Health Care Reform Priorities
Philip K. Howard (left), founder of the Common Good legal reform coalition and a board member of Public Agenda, seen here at the December 2009 Maxwell School/Public Agenda Policy Breakfast, fielding questions from the audience and event moderator Robert Siegel of National Public Radio.
As the dogfight over health care reform moves toward an uncertain result, we were privileged to have the opportunity to hash out some of the issues at the most recent Maxwell School/Public Agenda Policy Breakfast, where our speaker was Philip K. Howard, a leader of the legal reform movement who has a unique perspective to offer on the problem.
Howard is an attorney who is a founder of the Common Good legal reform coalition, author of "Life Without Lawyers: Liberating Americans from Too Much Law," a member of the Public Agenda board, and a major advocate of malpractice reform. Common Good and the Harvard School of Public Health, with funding from the Robert Wood Johnson Foundation, is involved in a pilot project to test health courts – similar to the workmen's compensation system – using arbitration to resolve malpractice claims.
So Howard, while optimistic that the system being tested in the pilot project would do a better job of holding doctors accountable and delivering compensation to more patients, does not think this change alone would solve the health care reform problem. "It's important to have a system that provides health care for everyone - but it's still not a free good," says Howard. "How do we balance our need to provide health care with all our other important goals?"
He believes the health care system has become a mass of new laws and rules layered on top of old laws and rules - none ever really going away - so complex a result that no one knows it all and most can only just keep doing whatever was done the day before.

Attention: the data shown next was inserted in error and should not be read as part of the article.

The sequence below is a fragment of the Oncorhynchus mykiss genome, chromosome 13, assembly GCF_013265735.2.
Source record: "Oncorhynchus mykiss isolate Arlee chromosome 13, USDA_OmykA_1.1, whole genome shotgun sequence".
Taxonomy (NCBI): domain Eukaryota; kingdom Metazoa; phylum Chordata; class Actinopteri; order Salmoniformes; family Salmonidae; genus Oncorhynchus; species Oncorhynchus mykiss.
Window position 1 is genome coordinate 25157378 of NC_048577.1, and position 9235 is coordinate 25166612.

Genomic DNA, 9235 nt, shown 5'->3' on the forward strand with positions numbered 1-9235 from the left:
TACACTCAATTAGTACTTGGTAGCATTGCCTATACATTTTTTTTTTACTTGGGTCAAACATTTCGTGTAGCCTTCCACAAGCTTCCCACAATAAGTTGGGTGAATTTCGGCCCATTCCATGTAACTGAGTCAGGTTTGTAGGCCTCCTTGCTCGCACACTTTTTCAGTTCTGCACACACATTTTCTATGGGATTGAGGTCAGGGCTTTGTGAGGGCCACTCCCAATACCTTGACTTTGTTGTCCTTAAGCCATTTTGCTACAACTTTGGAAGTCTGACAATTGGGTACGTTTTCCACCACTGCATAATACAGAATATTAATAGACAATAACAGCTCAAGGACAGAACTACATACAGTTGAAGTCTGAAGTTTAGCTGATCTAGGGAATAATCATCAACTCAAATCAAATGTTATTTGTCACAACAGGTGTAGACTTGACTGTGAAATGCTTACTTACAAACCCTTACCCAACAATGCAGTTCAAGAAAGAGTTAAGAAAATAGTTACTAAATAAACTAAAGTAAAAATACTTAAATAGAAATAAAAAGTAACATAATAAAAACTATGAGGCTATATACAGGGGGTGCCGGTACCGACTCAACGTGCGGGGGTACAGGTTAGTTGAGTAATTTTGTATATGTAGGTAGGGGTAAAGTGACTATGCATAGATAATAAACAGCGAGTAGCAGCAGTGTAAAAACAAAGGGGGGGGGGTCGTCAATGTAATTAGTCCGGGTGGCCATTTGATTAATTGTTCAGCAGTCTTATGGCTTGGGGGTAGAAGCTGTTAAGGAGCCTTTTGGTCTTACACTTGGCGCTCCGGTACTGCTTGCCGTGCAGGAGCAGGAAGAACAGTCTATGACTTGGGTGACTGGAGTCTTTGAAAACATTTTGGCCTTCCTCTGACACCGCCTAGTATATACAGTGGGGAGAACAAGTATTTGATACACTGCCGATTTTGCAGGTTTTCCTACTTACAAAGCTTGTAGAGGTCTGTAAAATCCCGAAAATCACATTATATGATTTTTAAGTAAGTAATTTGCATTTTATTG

Asked by National Public Radio's Robert Siegel, moderator of the event, what he'd do if he were a tie-breaking Senator when the (still-evolving) legislation comes up for a vote, Howard said that's a tough call. But, he said, he'd probably vote for it, and use it as a pulpit to say that the agenda going forward must be cost control as number one, with universal care also being very important. He says he'd then build a coalition to support and work for those priorities.
Is this health care legislation then, more of a starting point than an outcome?
"Passing it, in fact, will provide some moral persuasion and an opportunity" to move forward, suggests George E. Thibault, M.D., one of the guests discussing the issue during the Policy Breakfast question and answer session. "It's going to set us [the country] back if we don't get it passed," said Thibault, president of the Josiah Macy, Jr. Foundation, which works for improved education and collaboration among health care professionals, as well as educational strategies to expand access to health care. "We're more likely to do the hard work if we do."